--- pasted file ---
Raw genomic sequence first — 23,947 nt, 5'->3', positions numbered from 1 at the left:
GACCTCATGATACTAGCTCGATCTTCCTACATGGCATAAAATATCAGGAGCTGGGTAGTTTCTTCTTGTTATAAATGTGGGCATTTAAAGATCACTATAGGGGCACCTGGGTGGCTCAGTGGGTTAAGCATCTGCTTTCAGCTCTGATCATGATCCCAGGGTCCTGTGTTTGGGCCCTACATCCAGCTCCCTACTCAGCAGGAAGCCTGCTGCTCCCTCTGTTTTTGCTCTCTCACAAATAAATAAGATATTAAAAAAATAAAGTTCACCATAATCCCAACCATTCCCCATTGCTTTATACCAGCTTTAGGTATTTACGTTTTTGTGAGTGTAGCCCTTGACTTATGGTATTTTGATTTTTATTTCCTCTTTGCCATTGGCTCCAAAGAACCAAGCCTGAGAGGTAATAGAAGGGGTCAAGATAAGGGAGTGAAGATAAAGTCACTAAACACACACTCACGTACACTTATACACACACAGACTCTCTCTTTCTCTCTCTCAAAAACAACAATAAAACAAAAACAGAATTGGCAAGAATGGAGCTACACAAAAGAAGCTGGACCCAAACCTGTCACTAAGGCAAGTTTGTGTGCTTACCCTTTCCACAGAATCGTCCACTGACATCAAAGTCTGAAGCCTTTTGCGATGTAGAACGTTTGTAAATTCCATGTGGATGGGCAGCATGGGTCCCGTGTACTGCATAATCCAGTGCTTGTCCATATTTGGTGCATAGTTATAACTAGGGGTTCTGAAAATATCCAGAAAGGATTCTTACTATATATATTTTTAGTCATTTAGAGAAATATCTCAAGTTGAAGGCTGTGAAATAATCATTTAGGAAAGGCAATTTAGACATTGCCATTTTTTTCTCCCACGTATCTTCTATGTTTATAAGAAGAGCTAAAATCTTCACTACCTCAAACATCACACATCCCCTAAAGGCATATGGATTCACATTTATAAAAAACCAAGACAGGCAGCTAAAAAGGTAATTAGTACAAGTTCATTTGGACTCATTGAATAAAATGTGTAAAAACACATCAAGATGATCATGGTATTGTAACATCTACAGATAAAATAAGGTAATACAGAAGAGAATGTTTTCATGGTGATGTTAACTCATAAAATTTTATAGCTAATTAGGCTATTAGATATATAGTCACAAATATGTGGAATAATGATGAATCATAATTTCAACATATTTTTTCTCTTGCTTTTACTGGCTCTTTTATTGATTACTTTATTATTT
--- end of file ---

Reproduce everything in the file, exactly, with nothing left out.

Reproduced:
Raw genomic sequence first — 23,947 nt, 5'->3', positions numbered from 1 at the left:
GACCTCATGATACTAGCTCGATCTTCCTACATGGCATAAAATATCAGGAGCTGGGTAGTTTCTTCTTGTTATAAATGTGGGCATTTAAAGATCACTATAGGGGCACCTGGGTGGCTCAGTGGGTTAAGCATCTGCTTTCAGCTCTGATCATGATCCCAGGGTCCTGTGTTTGGGCCCTACATCCAGCTCCCTACTCAGCAGGAAGCCTGCTGCTCCCTCTGTTTTTGCTCTCTCACAAATAAATAAGATATTAAAAAAATAAAGTTCACCATAATCCCAACCATTCCCCATTGCTTTATACCAGCTTTAGGTATTTACGTTTTTGTGAGTGTAGCCCTTGACTTATGGTATTTTGATTTTTATTTCCTCTTTGCCATTGGCTCCAAAGAACCAAGCCTGAGAGGTAATAGAAGGGGTCAAGATAAGGGAGTGAAGATAAAGTCACTAAACACACACTCACGTACACTTATACACACACAGACTCTCTCTTTCTCTCTCTCAAAAACAACAATAAAACAAAAACAGAATTGGCAAGAATGGAGCTACACAAAAGAAGCTGGACCCAAACCTGTCACTAAGGCAAGTTTGTGTGCTTACCCTTTCCACAGAATCGTCCACTGACATCAAAGTCTGAAGCCTTTTGCGATGTAGAACGTTTGTAAATTCCATGTGGATGGGCAGCATGGGTCCCGTGTACTGCATAATCCAGTGCTTGTCCATATTTGGTGCATAGTTATAACTAGGGGTTCTGAAAATATCCAGAAAGGATTCTTACTATATATATTTTTAGTCATTTAGAGAAATATCTCAAGTTGAAGGCTGTGAAATAATCATTTAGGAAAGGCAATTTAGACATTGCCATTTTTTTCTCCCACGTATCTTCTATGTTTATAAGAAGAGCTAAAATCTTCACTACCTCAAACATCACACATCCCCTAAAGGCATATGGATTCACATTTATAAAAAACCAAGACAGGCAGCTAAAAAGGTAATTAGTACAAGTTCATTTGGACTCATTGAATAAAATGTGTAAAAACACATCAAGATGATCATGGTATTGTAACATCTACAGATAAAATAAGGTAATACAGAAGAGAATGTTTTCATGGTGATGTTAACTCATAAAATTTTATAGCTAATTAGGCTATTAGATATATAGTCACAAATATGTGGAATAATGATGAATCATAATTTCAACATATTTTTTCTCTTGCTTTTACTGGCTCTTTTATTGATTACTTTATTATTT